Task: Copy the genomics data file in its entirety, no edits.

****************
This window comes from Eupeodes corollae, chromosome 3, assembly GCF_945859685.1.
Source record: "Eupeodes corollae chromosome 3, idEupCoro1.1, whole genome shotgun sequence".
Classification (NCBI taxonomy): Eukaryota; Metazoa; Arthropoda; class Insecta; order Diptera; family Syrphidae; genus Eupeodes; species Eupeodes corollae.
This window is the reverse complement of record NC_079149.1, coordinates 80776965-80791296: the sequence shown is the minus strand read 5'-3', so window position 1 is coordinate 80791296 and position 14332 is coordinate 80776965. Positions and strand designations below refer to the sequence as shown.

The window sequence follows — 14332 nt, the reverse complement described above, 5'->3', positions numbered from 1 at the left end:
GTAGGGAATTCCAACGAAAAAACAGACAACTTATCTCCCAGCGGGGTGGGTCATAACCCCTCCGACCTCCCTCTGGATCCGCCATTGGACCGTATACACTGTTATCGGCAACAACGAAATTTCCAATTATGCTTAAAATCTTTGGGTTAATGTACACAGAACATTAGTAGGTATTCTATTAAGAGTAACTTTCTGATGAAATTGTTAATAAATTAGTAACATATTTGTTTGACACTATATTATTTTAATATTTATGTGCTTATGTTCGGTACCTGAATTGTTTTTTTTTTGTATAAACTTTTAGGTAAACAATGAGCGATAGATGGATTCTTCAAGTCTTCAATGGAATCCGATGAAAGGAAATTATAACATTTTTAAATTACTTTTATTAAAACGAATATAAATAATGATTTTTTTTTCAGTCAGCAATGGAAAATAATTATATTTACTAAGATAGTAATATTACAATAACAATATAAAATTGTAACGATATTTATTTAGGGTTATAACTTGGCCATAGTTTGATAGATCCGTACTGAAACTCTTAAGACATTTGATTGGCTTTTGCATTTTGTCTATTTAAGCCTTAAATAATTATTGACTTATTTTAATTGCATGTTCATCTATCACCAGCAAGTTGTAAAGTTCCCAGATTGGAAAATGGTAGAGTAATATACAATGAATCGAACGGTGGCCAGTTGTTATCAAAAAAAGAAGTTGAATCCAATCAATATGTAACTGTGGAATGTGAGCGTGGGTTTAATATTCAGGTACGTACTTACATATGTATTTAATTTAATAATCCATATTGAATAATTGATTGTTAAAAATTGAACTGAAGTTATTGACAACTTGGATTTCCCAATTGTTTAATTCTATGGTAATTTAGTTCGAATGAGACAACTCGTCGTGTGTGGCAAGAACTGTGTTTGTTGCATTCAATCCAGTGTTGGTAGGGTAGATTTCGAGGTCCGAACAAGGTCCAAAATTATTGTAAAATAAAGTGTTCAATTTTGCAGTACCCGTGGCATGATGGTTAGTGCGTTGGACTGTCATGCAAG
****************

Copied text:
This window comes from Eupeodes corollae, chromosome 3, assembly GCF_945859685.1.
Source record: "Eupeodes corollae chromosome 3, idEupCoro1.1, whole genome shotgun sequence".
Classification (NCBI taxonomy): Eukaryota; Metazoa; Arthropoda; class Insecta; order Diptera; family Syrphidae; genus Eupeodes; species Eupeodes corollae.
This window is the reverse complement of record NC_079149.1, coordinates 80776965-80791296: the sequence shown is the minus strand read 5'-3', so window position 1 is coordinate 80791296 and position 14332 is coordinate 80776965. Positions and strand designations below refer to the sequence as shown.

The window sequence follows — 14332 nt, the reverse complement described above, 5'->3', positions numbered from 1 at the left end:
GTAGGGAATTCCAACGAAAAAACAGACAACTTATCTCCCAGCGGGGTGGGTCATAACCCCTCCGACCTCCCTCTGGATCCGCCATTGGACCGTATACACTGTTATCGGCAACAACGAAATTTCCAATTATGCTTAAAATCTTTGGGTTAATGTACACAGAACATTAGTAGGTATTCTATTAAGAGTAACTTTCTGATGAAATTGTTAATAAATTAGTAACATATTTGTTTGACACTATATTATTTTAATATTTATGTGCTTATGTTCGGTACCTGAATTGTTTTTTTTTTGTATAAACTTTTAGGTAAACAATGAGCGATAGATGGATTCTTCAAGTCTTCAATGGAATCCGATGAAAGGAAATTATAACATTTTTAAATTACTTTTATTAAAACGAATATAAATAATGATTTTTTTTTCAGTCAGCAATGGAAAATAATTATATTTACTAAGATAGTAATATTACAATAACAATATAAAATTGTAACGATATTTATTTAGGGTTATAACTTGGCCATAGTTTGATAGATCCGTACTGAAACTCTTAAGACATTTGATTGGCTTTTGCATTTTGTCTATTTAAGCCTTAAATAATTATTGACTTATTTTAATTGCATGTTCATCTATCACCAGCAAGTTGTAAAGTTCCCAGATTGGAAAATGGTAGAGTAATATACAATGAATCGAACGGTGGCCAGTTGTTATCAAAAAAAGAAGTTGAATCCAATCAATATGTAACTGTGGAATGTGAGCGTGGGTTTAATATTCAGGTACGTACTTACATATGTATTTAATTTAATAATCCATATTGAATAATTGATTGTTAAAAATTGAACTGAAGTTATTGACAACTTGGATTTCCCAATTGTTTAATTCTATGGTAATTTAGTTCGAATGAGACAACTCGTCGTGTGTGGCAAGAACTGTGTTTGTTGCATTCAATCCAGTGTTGGTAGGGTAGATTTCGAGGTCCGAACAAGGTCCAAAATTATTGTAAAATAAAGTGTTCAATTTTGCAGTACCCGTGGCATGATGGTTAGTGCGTTGGACTGTCATGCAAG